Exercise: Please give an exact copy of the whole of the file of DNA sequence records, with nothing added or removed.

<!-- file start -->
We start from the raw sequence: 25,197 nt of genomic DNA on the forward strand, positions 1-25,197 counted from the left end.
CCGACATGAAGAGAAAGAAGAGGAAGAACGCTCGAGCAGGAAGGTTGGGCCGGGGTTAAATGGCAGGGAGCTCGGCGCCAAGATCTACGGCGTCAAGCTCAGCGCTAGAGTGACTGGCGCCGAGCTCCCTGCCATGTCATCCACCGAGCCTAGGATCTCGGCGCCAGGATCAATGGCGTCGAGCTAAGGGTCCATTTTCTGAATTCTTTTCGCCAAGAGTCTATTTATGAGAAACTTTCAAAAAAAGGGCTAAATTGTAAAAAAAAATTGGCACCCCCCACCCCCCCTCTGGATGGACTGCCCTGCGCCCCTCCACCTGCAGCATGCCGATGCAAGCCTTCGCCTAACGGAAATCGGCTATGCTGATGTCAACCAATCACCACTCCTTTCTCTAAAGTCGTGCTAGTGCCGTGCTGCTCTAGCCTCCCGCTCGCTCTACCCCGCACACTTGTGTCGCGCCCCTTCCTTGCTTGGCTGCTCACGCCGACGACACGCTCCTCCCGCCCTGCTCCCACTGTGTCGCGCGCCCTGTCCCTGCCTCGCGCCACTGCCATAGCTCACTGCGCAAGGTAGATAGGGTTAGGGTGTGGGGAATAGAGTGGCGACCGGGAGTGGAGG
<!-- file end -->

We start from the raw sequence: 25,197 nt of genomic DNA on the forward strand, positions 1-25,197 counted from the left end.
CCGACATGAAGAGAAAGAAGAGGAAGAACGCTCGAGCAGGAAGGTTGGGCCGGGGTTAAATGGCAGGGAGCTCGGCGCCAAGATCTACGGCGTCAAGCTCAGCGCTAGAGTGACTGGCGCCGAGCTCCCTGCCATGTCATCCACCGAGCCTAGGATCTCGGCGCCAGGATCAATGGCGTCGAGCTAAGGGTCCATTTTCTGAATTCTTTTCGCCAAGAGTCTATTTATGAGAAACTTTCAAAAAAAGGGCTAAATTGTAAAAAAAAATTGGCACCCCCCACCCCCCCTCTGGATGGACTGCCCTGCGCCCCTCCACCTGCAGCATGCCGATGCAAGCCTTCGCCTAACGGAAATCGGCTATGCTGATGTCAACCAATCACCACTCCTTTCTCTAAAGTCGTGCTAGTGCCGTGCTGCTCTAGCCTCCCGCTCGCTCTACCCCGCACACTTGTGTCGCGCCCCTTCCTTGCTTGGCTGCTCACGCCGACGACACGCTCCTCCCGCCCTGCTCCCACTGTGTCGCGCGCCCTGTCCCTGCCTCGCGCCACTGCCATAGCTCACTGCGCAAGGTAGATAGGGTTAGGGTGTGGGGAATAGAGTGGCGACCGGGAGTGGAGG